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What Does Baptism Mean?

Our sins are forgiven through Christ's crucifixion. Baptism is the public display and symbolic act of spiritual cleansing and rebirth through the blood of Christ.

With the exception of Christ, the rest of mankind lives in sin. It is our sin that separates us from God.

For all have sinned and fall short of the glory of God, - Romans 3:23

But your iniquities have made a separation between you and your God,

and your sins have hidden his face from you so that he does not hear. - Isaiah 59:2

When we seek God’s guidance through prayer and Scriptures, we should be learning to identify and make honest attempts to avoid sin. Some may ask… What is sin? And how do we identify it?

So whoever knows the right thing to do and fails to do it, for him it is sin. - James 4:17

Aside from the Ten Commandments, Chapter 7 in the Book of Mark gives us a good reference as to what sin includes:

And he said, “What comes out of a person is what defiles him. For from within, out of the heart of man, come evil thoughts, sexual immorality, theft, murder, adultery, coveting, wickedness, deceit, sensuality, envy, slander, pride, foolishness. All these evil things come from within, and they defile a person.” - Mark 7:20-23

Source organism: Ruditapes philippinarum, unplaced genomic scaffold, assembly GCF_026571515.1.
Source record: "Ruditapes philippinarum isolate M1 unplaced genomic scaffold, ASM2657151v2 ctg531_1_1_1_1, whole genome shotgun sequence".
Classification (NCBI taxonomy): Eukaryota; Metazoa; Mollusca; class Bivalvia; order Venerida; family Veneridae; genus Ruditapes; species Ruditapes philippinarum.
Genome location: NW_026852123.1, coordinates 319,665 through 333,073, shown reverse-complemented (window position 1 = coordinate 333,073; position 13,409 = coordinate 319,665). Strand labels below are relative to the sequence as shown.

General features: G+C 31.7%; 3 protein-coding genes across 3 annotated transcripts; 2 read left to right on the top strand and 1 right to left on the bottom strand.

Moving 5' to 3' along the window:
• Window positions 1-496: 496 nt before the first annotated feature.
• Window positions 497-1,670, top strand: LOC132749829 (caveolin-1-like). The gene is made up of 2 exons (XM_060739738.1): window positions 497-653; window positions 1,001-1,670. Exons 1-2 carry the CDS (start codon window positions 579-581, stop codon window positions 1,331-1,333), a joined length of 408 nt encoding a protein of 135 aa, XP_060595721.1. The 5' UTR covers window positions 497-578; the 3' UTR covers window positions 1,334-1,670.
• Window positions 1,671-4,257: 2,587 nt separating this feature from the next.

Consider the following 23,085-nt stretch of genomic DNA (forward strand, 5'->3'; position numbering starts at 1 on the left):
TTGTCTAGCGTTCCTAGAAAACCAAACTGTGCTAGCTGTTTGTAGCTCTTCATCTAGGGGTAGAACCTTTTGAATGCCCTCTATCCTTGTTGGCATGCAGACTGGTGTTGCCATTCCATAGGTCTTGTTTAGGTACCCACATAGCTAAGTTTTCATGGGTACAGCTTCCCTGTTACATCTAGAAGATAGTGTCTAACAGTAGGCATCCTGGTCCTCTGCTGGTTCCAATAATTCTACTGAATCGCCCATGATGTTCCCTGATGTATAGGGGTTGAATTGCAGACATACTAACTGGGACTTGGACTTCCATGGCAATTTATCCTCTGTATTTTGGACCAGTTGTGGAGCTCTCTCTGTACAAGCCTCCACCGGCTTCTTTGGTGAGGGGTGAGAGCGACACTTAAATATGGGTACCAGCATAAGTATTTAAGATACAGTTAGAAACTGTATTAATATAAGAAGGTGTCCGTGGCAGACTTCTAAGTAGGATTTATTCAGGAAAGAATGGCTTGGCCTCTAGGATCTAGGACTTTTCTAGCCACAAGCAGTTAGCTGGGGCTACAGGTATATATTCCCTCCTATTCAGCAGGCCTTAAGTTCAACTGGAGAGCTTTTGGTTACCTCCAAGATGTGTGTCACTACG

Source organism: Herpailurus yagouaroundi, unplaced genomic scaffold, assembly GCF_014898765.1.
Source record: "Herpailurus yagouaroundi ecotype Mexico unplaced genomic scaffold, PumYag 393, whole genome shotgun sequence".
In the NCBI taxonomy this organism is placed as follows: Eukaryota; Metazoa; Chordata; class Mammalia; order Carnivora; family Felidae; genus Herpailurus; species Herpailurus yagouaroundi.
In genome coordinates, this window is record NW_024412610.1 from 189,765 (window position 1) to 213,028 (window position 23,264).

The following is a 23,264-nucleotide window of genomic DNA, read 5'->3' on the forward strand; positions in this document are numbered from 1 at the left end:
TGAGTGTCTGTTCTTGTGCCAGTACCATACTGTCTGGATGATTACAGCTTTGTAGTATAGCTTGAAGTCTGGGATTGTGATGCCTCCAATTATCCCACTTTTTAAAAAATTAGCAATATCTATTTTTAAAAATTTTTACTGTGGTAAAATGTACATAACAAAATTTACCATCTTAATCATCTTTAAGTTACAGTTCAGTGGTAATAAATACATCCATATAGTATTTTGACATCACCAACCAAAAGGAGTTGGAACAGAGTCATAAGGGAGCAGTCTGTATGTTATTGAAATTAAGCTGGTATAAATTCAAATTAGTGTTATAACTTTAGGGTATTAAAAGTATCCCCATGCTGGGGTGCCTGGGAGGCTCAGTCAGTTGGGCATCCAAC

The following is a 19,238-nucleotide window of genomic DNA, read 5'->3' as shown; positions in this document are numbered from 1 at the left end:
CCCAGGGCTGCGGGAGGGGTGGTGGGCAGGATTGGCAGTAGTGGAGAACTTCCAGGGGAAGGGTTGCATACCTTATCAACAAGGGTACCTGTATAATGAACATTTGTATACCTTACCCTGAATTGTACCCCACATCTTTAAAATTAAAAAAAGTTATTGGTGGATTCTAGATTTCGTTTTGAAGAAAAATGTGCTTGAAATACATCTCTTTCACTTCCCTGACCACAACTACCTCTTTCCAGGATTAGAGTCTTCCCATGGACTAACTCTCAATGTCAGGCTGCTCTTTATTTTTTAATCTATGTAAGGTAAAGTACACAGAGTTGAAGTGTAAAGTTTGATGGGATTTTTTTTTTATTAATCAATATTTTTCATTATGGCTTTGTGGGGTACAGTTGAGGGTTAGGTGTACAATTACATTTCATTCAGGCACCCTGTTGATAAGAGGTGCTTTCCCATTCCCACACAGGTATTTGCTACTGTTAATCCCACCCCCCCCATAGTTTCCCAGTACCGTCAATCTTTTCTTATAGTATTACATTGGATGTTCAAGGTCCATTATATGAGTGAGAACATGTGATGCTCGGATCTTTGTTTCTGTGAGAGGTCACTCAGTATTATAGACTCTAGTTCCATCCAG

The Bible says that when we sin we should confess and ask for God’s forgiveness.

If we say we have no sin, we deceive ourselves, and the truth is not in us. If we confess our sins, he is faithful and just to forgive us our sins and to cleanse us from all unrighteousness. If we say we have not sinned, we make him a liar, and his word is not in us. - 1 John 1:8-10

This notion is also addressed in the book of Romans:

Because, if you confess with your mouth that Jesus is Lord and believe in your heart that God raised him from the dead, you will be saved. For with the heart one believes and is justified, and with the mouth one confesses and is saved. - Romans 10:9-10


The term "to be saved" (as mentioned in the previous verse) is quite common in the Protestant church community to identify one's acceptance of Christ as their savior. After an individual accepts this reality, they will normally make a "public profession of faith" by walking down the aisle during the "invitation" time near the end of a Sunday church service. The invitation call is an opportunity for the individual to announce their decision to the pastor and often for the pastor to then announce the decision to the congregation. A baptism is normally planned for the individual at this juncture.


The ritual act of submersion in water by Baptism is a personal decision meant to be made by the individual. Baptism acknowledges one's personal acceptance of the eternal salvation of their soul from sin through the crucifixion and resurrection of Christ.


For most Protestants, baptism is not meant to be made as a symbolic gesture by someone else as in the case of a “christening” of a child. A christening should be seen as an event called for by parents as a naming ceremony for an infant.